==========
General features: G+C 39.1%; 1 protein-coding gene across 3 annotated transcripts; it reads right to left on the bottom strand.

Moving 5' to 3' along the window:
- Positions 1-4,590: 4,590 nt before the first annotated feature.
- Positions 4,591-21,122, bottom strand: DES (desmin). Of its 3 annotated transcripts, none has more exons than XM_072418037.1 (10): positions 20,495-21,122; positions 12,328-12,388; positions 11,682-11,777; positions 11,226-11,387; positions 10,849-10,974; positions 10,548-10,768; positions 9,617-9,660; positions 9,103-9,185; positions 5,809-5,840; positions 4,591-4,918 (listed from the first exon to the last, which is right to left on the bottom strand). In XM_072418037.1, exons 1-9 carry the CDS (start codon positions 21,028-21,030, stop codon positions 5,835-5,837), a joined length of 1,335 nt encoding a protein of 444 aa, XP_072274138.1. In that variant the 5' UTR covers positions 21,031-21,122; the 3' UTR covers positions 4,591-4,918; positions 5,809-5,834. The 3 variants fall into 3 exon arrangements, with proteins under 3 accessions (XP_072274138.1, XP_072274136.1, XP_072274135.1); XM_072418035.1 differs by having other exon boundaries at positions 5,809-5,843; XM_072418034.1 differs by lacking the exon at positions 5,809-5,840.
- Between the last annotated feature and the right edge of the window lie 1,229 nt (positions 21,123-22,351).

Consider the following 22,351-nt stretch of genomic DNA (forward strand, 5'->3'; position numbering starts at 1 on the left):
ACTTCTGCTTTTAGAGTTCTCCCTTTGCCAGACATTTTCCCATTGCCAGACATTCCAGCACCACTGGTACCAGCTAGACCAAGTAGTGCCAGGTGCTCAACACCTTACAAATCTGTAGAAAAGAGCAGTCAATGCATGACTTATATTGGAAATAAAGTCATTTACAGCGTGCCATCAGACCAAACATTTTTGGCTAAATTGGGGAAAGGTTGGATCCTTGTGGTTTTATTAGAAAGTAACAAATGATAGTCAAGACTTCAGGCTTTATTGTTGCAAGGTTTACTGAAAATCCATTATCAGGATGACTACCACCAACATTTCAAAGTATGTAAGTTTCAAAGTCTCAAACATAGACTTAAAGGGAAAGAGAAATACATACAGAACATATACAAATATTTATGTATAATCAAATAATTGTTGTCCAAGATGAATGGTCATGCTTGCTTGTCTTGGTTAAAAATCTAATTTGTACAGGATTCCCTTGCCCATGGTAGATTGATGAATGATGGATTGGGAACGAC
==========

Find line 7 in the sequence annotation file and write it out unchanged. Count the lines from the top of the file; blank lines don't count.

ACTTCTGCTTTTAGAGTTCTCCCTTTGCCAGACATTTTCCCATTGCCAGACATTCCAGCACCACTGGTACCAGCTAGACCAAGTAGTGCCAGGTGCTCAACACCTTACAAATCTGTAGAAAAGAGCAGTCAATGCATGACTTATATTGGAAATAAAGTCATTTACAGCGTGCCATCAGACCAAACATTTTTGGCTAAATTGGGGAAAGGTTGGATCCTTGTGGTTTTATTAGAAAGTAACAAATGATAGTCAAGACTTCAGGCTTTATTGTTGCAAGGTTTACTGAAAATCCATTATCAGGATGACTACCACCAACATTTCAAAGTATGTAAGTTTCAAAGTCTCAAACATAGACTTAAAGGGAAAGAGAAATACATACAGAACATATACAAATATTTATGTATAATCAAATAATTGTTGTCCAAGATGAATGGTCATGCTTGCTTGTCTTGGTTAAAAATCTAATTTGTACAGGATTCCCTTGCCCATGGTAGATTGATGAATGATGGATTGGGAACGAC